The next day Emma spoke to him about it and he felt awful and tried breaking up with her... because he said his behavior clearly showed that he did not want a relationship with her. Then he changed his mind a few days later and they attempted to mend their relationship.

Emma was concerned about everything that happened and decided to email Carol about the strain between them.Carol said she was sorry that her intentions were misinterpreted and that she has no feelings for John at all romantically and all of the dinners and drinks were actually an arrangement with them for extra work he was doing and all the times Emma thought Carol was inviting herself out with them, it was John who invited her inititally. Then Carol became insulting and rude and I guess there was more arguing..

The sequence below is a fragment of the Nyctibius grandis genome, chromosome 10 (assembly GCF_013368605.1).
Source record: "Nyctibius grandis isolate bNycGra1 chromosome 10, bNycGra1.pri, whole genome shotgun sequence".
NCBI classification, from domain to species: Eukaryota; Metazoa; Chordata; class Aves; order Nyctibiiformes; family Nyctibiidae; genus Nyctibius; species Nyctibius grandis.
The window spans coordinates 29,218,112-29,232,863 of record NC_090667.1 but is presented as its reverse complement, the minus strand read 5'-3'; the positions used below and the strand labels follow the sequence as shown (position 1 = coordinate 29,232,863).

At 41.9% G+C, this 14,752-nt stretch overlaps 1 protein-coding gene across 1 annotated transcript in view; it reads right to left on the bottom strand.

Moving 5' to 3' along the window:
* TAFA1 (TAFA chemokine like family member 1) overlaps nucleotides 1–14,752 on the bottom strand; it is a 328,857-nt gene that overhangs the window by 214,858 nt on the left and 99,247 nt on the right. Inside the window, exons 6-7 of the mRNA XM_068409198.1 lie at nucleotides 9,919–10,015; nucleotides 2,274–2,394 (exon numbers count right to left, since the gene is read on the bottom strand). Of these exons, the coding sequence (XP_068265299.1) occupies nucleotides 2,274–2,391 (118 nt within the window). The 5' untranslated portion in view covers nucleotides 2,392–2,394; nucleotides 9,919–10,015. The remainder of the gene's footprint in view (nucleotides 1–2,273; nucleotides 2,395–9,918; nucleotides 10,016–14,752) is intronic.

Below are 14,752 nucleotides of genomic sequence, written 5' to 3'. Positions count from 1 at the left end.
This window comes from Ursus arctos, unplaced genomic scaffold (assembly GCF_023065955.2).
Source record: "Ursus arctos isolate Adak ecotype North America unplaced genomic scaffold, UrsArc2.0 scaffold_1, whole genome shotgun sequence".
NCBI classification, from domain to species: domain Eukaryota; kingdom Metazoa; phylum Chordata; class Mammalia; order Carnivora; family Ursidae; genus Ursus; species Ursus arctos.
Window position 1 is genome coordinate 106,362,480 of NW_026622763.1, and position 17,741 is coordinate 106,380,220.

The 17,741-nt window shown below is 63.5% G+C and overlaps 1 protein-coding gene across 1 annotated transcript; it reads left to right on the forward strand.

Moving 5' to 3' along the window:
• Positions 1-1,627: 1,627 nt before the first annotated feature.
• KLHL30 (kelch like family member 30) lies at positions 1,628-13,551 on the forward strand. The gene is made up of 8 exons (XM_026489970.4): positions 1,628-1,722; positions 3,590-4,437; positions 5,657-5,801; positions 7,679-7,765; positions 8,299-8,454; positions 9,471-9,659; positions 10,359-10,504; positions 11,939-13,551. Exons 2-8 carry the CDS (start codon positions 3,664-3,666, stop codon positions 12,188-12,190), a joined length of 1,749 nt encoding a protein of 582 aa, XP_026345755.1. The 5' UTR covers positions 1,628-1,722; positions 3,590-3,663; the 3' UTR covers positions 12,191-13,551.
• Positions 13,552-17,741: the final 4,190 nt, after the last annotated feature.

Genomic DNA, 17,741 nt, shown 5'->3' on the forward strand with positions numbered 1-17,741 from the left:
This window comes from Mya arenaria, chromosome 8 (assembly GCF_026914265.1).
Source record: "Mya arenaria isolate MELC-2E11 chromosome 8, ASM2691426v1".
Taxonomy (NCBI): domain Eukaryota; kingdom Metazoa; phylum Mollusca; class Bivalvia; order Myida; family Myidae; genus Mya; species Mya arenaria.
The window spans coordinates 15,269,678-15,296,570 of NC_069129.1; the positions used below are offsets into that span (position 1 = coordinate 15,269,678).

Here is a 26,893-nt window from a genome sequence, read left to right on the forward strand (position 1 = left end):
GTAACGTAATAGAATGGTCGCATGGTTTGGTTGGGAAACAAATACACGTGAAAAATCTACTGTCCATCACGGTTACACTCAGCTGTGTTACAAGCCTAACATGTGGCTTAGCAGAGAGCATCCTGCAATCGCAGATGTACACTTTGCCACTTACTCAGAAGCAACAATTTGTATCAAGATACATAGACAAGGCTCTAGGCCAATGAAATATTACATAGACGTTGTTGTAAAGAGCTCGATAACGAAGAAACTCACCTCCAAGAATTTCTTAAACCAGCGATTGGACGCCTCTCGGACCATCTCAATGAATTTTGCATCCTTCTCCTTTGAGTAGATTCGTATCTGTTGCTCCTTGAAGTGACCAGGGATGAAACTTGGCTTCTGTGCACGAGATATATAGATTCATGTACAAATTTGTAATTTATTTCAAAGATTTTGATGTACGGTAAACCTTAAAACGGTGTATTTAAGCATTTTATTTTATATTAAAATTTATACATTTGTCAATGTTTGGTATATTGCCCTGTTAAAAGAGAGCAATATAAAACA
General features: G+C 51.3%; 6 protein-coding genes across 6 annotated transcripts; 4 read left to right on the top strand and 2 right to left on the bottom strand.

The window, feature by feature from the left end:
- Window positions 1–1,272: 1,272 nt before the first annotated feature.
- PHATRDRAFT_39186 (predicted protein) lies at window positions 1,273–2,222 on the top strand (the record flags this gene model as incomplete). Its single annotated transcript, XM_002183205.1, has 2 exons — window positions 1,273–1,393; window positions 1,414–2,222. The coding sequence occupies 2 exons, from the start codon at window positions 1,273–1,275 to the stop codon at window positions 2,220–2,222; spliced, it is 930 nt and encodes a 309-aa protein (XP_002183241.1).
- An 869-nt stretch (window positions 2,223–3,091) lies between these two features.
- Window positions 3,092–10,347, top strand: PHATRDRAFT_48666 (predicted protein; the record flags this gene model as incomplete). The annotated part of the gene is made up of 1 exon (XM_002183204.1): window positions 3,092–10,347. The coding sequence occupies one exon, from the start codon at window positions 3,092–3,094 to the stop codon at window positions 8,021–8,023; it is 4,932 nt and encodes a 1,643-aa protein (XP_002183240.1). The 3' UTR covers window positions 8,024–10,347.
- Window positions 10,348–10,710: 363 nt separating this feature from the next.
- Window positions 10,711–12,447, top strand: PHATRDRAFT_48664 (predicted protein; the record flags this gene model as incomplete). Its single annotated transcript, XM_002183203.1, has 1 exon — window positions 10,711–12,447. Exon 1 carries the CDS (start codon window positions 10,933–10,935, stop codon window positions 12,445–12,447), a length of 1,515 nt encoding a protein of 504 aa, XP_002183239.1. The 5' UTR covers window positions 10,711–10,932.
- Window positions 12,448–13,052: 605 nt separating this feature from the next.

So the etiquette question now is, Emma still lives with John and she is getting ready to move out within the next couple of months and she is trying hard to get along with him. He finally confessed he had some feelings for Carol so Emma's fears were not totally off base but it didn't matter since Emma lived there and Carol didn't want him. However now Carol is saying she no longer wants Emma in the house while they re working together... which is insane,but what can Emma do to be  cordial person? Does she need to leave the house or stay in her room when she is there? What are some good etiquette tips for when Emma has to work with Carol again?